I have had multiple sinus surgeries that resulted ultimately in creating one big sinus cavity in my face (removing all small sinus cavities). I also had a transphenoidal hypophysectomy and later a removal of a fungal mass in that area. Following that surgery, I developed an osteomyelitis in the same area and began frequent bouts with severe bronchitis and sinusitis. The osteomyelitis was surgically removed but the breathing/bronchitis episodes continued. PFTs showed uncontrolled asthma (I have multiple allergies and intrinsic and extrinsic asthma). My sinus surgeon told me that my sinus cultures had 2 organisms--a staph (not MRSA) that we did treat, and a fungus 'that they do not culture and goes untreated'. I continue with periodic sinus infections that progress to bronchitis. I also have had to see a pulmonologist who believes I will have to remain on the several asthma medications that he prescribed. My sinus surgeon told me that on scope, he sees the infected mucus and says that it is recycling--sits at the back of the sinus and so thick it becomes immobile with other secretions dripping over that an on down into the upper respiratory tract. I cannot take Mucomist because it causes headaches (I also have migraines). We tried Alkalol nasal rinses (and I have already been doing saline nasal rinses as well). I cannot tolerate these very frequently because it really hurts my ear (and I have been treated for ear infection with my most recent bout of sinusitis/bronchitis last month. Can anything else be done? My spouse and I were under the impression (from my sinus surgeon) that we could expect repeated infections because of the recycling but there really was nothing more at this point that could be done (other than treating the symptoms and the bacterial, but not the fungal infection). I also have multiple drug allergies which has left us very few options in the way of antibiotics. My PCP also told me that antibiotics could make the fungus colonize more? Thank you.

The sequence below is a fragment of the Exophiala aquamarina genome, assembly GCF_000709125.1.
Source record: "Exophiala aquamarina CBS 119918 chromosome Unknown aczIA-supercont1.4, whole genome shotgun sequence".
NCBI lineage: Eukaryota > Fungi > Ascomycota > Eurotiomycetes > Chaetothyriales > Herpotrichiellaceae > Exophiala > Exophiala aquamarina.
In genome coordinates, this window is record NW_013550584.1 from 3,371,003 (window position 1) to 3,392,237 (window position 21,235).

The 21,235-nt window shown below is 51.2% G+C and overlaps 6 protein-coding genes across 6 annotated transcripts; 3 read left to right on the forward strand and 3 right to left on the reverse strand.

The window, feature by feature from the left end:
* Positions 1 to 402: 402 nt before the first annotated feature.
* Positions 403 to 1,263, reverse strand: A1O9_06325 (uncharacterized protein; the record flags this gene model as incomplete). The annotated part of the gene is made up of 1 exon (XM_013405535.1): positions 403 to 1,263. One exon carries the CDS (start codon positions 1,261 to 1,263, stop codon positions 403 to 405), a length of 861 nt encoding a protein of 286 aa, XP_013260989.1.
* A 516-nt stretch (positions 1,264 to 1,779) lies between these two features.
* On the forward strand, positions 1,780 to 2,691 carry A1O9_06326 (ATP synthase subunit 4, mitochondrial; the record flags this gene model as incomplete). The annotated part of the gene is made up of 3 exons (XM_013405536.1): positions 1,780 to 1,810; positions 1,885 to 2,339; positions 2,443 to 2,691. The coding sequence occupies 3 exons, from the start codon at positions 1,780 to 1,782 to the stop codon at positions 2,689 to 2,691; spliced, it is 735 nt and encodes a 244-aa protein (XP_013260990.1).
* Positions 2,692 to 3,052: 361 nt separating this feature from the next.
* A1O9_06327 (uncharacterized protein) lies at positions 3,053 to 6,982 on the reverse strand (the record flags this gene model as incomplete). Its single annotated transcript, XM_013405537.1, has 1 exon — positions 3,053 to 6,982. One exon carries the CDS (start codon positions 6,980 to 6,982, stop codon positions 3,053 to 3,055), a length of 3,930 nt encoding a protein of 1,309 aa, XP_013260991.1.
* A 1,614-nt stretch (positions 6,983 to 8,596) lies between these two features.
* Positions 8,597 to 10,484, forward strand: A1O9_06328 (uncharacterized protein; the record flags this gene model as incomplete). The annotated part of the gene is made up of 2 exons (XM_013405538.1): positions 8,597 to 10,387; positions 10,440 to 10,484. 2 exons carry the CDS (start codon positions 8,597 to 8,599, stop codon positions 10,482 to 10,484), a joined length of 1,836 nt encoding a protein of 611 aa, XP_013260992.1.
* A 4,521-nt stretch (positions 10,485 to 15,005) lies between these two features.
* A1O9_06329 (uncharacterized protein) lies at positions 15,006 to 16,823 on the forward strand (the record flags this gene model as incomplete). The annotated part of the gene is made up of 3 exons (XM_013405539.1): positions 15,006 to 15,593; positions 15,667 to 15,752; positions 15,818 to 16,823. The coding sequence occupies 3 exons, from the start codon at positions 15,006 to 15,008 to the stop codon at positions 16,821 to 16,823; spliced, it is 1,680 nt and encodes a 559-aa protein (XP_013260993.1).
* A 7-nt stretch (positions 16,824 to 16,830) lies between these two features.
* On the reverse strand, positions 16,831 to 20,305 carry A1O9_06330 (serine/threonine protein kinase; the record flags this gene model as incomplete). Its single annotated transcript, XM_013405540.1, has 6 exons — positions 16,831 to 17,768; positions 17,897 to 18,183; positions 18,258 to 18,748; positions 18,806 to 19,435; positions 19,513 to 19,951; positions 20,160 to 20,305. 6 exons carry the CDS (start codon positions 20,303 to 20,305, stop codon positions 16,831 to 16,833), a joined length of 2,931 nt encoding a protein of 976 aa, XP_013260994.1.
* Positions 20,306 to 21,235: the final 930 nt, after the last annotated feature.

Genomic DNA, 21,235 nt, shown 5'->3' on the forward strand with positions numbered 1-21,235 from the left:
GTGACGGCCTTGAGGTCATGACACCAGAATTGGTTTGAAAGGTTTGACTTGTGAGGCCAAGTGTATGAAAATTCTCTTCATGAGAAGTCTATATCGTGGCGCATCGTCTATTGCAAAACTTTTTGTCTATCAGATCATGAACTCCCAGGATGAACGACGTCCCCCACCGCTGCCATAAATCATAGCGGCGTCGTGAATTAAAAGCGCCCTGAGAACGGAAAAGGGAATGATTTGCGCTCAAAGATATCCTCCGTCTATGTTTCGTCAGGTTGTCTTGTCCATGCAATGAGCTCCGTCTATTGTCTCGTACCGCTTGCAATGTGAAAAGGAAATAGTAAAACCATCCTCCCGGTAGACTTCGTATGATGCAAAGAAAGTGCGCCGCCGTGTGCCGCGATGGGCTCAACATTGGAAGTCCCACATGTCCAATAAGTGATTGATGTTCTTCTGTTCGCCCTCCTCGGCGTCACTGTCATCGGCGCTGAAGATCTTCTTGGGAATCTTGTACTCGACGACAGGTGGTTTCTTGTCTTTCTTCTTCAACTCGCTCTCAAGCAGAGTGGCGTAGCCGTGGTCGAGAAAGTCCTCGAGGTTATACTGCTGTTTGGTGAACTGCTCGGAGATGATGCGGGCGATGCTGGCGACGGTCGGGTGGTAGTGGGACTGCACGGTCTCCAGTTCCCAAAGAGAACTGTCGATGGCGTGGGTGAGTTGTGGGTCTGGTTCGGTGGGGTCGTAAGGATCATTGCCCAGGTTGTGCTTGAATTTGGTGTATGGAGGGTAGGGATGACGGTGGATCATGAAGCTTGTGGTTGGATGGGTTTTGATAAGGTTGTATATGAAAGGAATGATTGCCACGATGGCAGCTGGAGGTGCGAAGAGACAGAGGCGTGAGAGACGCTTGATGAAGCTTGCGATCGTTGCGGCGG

Your doctors seem to believe that the fungus is not a cause of your problem and/or, in any event, untreatable. This is not correct. Fungal sinusitis, both allergic and invasive, is common and may even occur together. Any of a number of fungi can be the cause, with Aspergillosis and Mucormycosis more common than some of the others. Your fungal sinusitis should be treated and treated vigorously, perhaps best under the supervision of an infectious disease specialist, preferably one with experience in the treatment of fungal diseases.
Another, more remote possibility, is that the underlying condition is an immune condition, rather than solely infectious, one such condition being Wegener's granulomatous. Both biopsies and blood tests would be necessary, were there any reason to suspect this diagnosis.
We strongly urge you to get a second opinion, from an infectious disease consultant. You may want to share this message with your doctors.
This site complies with the HONcode standard for trustworthy health information.
The Content on this Site is presented in a summary fashion, and is intended to be used for educational and entertainment purposes only. It is not intended to be and should not be interpreted as medical advice or a diagnosis of any health or fitness problem, condition or disease; or a recommendation for a specific test, doctor, care provider, procedure, treatment plan, product, or course of action. Med Help International, Inc. is not a medical or healthcare provider and your use of this Site does not create a doctor / patient relationship. We disclaim all responsibility for the professional qualifications and licensing of, and services provided by, any physician or other health providers posting on or otherwise referred to on this Site and/or any Third Party Site. Never disregard the medical advice of your physician or health professional, or delay in seeking such advice, because of something you read on this Site. We offer this Site AS IS and without any warranties. By using this Site you agree to the following Terms and Conditions. If you think you may have a medical emergency, call your physician or 911 immediately.